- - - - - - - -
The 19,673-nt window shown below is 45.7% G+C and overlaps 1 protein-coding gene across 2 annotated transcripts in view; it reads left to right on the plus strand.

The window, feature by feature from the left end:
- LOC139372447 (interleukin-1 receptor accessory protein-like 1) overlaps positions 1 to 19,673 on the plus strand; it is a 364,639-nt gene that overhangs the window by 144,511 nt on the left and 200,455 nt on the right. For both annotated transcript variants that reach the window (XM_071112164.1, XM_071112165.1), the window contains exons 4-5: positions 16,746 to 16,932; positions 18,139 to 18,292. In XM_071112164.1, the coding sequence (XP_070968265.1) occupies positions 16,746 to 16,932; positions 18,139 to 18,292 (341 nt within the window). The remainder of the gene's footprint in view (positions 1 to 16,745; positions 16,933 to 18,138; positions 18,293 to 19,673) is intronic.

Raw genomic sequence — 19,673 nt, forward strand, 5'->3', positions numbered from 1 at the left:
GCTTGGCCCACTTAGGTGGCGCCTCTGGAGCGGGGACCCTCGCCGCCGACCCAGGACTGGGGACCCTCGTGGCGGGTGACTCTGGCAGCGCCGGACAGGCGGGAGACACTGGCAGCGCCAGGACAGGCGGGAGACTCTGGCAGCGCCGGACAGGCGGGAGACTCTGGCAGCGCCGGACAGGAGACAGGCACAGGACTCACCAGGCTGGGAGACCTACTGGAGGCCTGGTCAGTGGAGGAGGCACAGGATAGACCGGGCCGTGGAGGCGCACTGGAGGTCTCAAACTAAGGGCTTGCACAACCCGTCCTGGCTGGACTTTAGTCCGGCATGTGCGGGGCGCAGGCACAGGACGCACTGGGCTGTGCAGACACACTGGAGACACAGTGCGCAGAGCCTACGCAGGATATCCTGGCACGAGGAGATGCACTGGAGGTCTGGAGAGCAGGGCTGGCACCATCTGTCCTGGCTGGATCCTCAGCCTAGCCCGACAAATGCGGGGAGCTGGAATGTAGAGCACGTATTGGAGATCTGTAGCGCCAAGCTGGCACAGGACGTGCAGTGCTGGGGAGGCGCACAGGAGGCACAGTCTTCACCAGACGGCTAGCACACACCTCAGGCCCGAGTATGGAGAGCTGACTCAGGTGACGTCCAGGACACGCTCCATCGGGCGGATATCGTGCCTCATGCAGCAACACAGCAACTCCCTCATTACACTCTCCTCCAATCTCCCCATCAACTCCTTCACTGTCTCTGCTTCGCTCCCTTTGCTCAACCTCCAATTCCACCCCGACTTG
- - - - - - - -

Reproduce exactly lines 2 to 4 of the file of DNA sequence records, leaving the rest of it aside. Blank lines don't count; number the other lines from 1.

The window, feature by feature from the left end:
- LOC139372447 (interleukin-1 receptor accessory protein-like 1) overlaps positions 1 to 19,673 on the plus strand; it is a 364,639-nt gene that overhangs the window by 144,511 nt on the left and 200,455 nt on the right. For both annotated transcript variants that reach the window (XM_071112164.1, XM_071112165.1), the window contains exons 4-5: positions 16,746 to 16,932; positions 18,139 to 18,292. In XM_071112164.1, the coding sequence (XP_070968265.1) occupies positions 16,746 to 16,932; positions 18,139 to 18,292 (341 nt within the window). The remainder of the gene's footprint in view (positions 1 to 16,745; positions 16,933 to 18,138; positions 18,293 to 19,673) is intronic.

Raw genomic sequence — 19,673 nt, forward strand, 5'->3', positions numbered from 1 at the left: